In a question-and-answer session at the British Academy in London on June 27, 2017, United States Federal Reserve Chair Janet Yellen declared that she thought a financial crisis on the scale of the one that occurred between 2007 and 2009 would not repeat – at least not in her lifetime. This is due, she said, to new, robust regulations and supervision.
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It is certainly true that the U.S. banking system is more robust than Europe’s. After the crisis, U.S. regulators insisted on reestablishing strong capital requirements for banks, so that they would again be able to extend loans to businesses.
In Europe, stress tests were introduced, and some banks tried to reduce their loan portfolio instead of increasing their capital. Still, we can only hope that Ms. Yellen’s assurance relates to the strength of the global financial system and not to the robustness of her own health.
We know that especially due to big public deficits and excessive debt worldwide, financial systems across the globe (including in the U.S.) are quite fragile. Though Europe is frequently mentioned as having such problems, we should not ignore that Japan and China are also dealing with these challenges. Now is not the time to stop worrying.
President of the European Central Bank Mario Draghi has also changed his focus. Instead of seeing the lack of inflation as the main cause of insufficient growth, he has begun blaming inequality as the root of the problem.
This is very confusing. First, the flood of cheap money due to quantitative easing promoted “inequality” by hugely inflating asset prices. The influx of cheap money was used to buy shares, companies and real estate. This demand caused increased prices and valuations.
The buzzword “inequality” has become an excuse for the bad shape of financial systems and economies
Nevertheless, the ECB continued to lament the lack of inflation. Prices of company shares and real estate skyrocketed, artificially and on paper, causing a larger concentration of wealth with fewer people. The low (and in some cases negative) interest rates also hit people with savings in banks. This inequality was widely caused by central banks’ policies. As this bubble is bound to burst eventually, a leveling off will take place – but at a very high cost.
A second cause for inequality was innovation. It made some people very rich, but also created jobs, income and rising living standards for millions of other people. It meant a great majority of people could afford more.
In the past, Mr. Draghi was right in blaming governments that they did not use the opportunities cheap money gave them to carry out reforms and reduce deficits. It seems that this battle is lost, and governments are happy to continue spending and to refrain from implementing reforms. The buzzword “inequality” has become an excuse for the bad shape of financial systems and economies.
It also seems that nobody knows how to get out of the cheap-money trap. Mr. Draghi recently mentioned very shyly that the economy is in good shape – maybe this means he will tighten monetary policy. But doing so would lead to huge problems in most of the countries that received a bailout guarantee from the European Central Bank and Mr. Draghi.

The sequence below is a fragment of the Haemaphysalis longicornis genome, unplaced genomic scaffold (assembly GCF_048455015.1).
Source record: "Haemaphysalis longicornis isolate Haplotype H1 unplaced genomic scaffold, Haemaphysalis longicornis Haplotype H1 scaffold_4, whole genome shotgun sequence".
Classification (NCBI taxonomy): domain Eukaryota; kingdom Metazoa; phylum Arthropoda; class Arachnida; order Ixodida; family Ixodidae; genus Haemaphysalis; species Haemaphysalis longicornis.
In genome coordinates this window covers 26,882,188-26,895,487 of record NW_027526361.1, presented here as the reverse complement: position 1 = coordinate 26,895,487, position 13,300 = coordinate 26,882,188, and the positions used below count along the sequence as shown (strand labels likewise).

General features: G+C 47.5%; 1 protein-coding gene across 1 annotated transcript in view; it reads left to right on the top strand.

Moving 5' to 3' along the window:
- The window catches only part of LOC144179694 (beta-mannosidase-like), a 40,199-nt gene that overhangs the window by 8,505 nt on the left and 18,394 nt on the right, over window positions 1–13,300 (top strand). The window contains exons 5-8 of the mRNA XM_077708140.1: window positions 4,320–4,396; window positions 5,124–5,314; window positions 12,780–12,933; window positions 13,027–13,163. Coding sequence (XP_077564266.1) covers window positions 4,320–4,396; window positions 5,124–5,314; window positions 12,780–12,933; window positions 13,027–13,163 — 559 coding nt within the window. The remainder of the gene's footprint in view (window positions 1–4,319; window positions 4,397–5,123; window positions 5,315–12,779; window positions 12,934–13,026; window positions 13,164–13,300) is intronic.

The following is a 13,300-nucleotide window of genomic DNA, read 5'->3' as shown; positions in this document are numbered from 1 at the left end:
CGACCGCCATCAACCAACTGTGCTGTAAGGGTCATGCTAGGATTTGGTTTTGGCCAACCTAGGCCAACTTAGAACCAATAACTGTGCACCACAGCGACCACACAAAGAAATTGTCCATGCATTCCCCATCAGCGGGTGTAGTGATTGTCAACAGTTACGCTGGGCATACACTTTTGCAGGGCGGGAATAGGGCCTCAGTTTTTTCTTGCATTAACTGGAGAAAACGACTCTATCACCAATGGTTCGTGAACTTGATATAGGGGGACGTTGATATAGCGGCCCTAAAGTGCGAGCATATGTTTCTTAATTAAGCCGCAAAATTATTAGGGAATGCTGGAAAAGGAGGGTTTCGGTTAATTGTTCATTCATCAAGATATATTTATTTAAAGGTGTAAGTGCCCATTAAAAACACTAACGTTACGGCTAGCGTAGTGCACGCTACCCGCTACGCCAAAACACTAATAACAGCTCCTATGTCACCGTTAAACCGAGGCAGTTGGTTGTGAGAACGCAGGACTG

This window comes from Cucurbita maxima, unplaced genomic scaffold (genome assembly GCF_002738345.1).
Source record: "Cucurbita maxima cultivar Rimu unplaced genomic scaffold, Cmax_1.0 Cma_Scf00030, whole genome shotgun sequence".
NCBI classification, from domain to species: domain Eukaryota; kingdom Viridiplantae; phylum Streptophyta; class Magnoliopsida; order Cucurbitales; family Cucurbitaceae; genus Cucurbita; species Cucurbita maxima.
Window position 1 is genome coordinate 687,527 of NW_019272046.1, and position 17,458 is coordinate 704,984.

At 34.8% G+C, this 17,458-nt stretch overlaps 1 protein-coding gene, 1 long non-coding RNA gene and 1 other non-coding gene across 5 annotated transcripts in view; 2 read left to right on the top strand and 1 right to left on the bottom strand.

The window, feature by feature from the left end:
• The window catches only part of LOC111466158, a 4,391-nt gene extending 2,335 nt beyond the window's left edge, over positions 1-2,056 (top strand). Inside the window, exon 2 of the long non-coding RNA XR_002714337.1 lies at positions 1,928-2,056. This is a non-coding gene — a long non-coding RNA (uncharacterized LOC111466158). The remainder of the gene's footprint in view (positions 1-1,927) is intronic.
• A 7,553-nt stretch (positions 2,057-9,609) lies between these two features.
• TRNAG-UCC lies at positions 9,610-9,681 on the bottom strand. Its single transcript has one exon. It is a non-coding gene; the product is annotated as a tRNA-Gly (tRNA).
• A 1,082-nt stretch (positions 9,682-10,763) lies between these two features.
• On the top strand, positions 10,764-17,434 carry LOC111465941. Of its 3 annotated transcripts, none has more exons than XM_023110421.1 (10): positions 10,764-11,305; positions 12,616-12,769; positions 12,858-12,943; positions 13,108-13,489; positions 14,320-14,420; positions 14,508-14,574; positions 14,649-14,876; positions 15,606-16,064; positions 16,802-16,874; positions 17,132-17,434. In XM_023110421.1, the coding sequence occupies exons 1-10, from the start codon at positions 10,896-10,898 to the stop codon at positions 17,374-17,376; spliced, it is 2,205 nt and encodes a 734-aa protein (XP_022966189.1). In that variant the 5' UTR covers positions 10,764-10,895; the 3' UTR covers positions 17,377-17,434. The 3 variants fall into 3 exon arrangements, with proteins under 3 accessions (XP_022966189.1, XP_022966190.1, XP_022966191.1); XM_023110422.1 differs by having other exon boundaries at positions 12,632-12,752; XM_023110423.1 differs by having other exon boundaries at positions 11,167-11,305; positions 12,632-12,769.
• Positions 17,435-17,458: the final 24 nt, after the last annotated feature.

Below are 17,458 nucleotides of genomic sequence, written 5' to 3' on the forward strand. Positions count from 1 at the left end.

On top of all that, the “Oracle of Omaha,” Warren Buffet, said that it is a problem that people like him have been able to amass such huge wealth. While it is true that cheap money helped drive that phenomenon, the message from Mr. Buffet sounded less like a criticism of cheap money and more like a call for a redistribution system – which again ties in with Mr. Draghi’s statements on inequality.
What is unsettling in all this news is that the two most important central bankers in the world, as well as one of the world’s biggest investors, are making statements which appear to be intended to create a certain perception of injustice, but without offering any substance to their argument. The statements do not quite mesh, and they end up sounding more like despair than policy. This is a very troubling symptom for the health of the world economy and for serious investors.
These are the concerns on the monetary side, but there are also worries on the trade side.
The rise of protectionism did not begin when Donald Trump became president of the U.S. During the administration of Barack Obama, many discriminatory measures were implemented. Overregulation – which is not only a problem in the European Union – is also a form of protectionism. At G7 and G20 meetings, there are always proclamations that countries will work toward freer trade. But looking at the progress made so far in the negotiations at the level of the World Trade Organization, these statements seem like mere lip service. As the Trump administration is considered protectionist, President Xi Jinping of China and new President Emmanuel Macron of France have rolled out the flag of free trade. However, both countries have a protectionist history and are unlikely to change soon.
With the world in a fragile financial situation, healthy trade is the only remedy for the crisis
With the world in a fragile financial situation, healthy trade is the only remedy for the crisis. All these confusing statements, the lack of courageous policy and the constant, poisonous “cure” of additional regulations is a toxic mix. Innovation and productivity are being curbed, and trust is disappearing. There is much talk now that the world is undergoing an economic recovery, but without a robust monetary policy and free trade, any recovery will be short-term.
Let’s hope that the G20 summit in Hamburg on July 7-8 will be the first such meeting with meaningful results. It is possible, simply because the new U.S. administration is challenging the system, regardless of whether its policy is the right one.